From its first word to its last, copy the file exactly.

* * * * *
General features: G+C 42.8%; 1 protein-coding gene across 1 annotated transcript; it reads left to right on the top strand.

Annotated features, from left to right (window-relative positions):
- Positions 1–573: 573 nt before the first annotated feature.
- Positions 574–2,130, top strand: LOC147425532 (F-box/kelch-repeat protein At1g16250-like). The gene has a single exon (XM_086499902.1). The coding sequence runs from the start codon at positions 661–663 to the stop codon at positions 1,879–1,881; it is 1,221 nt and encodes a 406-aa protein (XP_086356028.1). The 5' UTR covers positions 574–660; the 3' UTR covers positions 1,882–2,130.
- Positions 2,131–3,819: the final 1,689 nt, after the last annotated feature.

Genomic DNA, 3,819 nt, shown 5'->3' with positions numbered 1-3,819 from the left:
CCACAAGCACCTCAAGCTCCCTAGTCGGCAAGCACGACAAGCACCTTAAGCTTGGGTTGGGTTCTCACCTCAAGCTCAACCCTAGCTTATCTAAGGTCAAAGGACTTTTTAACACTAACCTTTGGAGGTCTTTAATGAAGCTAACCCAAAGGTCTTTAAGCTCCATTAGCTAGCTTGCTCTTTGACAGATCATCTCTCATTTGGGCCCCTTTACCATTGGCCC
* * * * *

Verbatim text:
General features: G+C 42.8%; 1 protein-coding gene across 1 annotated transcript; it reads left to right on the top strand.

Annotated features, from left to right (window-relative positions):
- Positions 1–573: 573 nt before the first annotated feature.
- Positions 574–2,130, top strand: LOC147425532 (F-box/kelch-repeat protein At1g16250-like). The gene has a single exon (XM_086499902.1). The coding sequence runs from the start codon at positions 661–663 to the stop codon at positions 1,879–1,881; it is 1,221 nt and encodes a 406-aa protein (XP_086356028.1). The 5' UTR covers positions 574–660; the 3' UTR covers positions 1,882–2,130.
- Positions 2,131–3,819: the final 1,689 nt, after the last annotated feature.

Genomic DNA, 3,819 nt, shown 5'->3' with positions numbered 1-3,819 from the left:
CCACAAGCACCTCAAGCTCCCTAGTCGGCAAGCACGACAAGCACCTTAAGCTTGGGTTGGGTTCTCACCTCAAGCTCAACCCTAGCTTATCTAAGGTCAAAGGACTTTTTAACACTAACCTTTGGAGGTCTTTAATGAAGCTAACCCAAAGGTCTTTAAGCTCCATTAGCTAGCTTGCTCTTTGACAGATCATCTCTCATTTGGGCCCCTTTACCATTGGCCC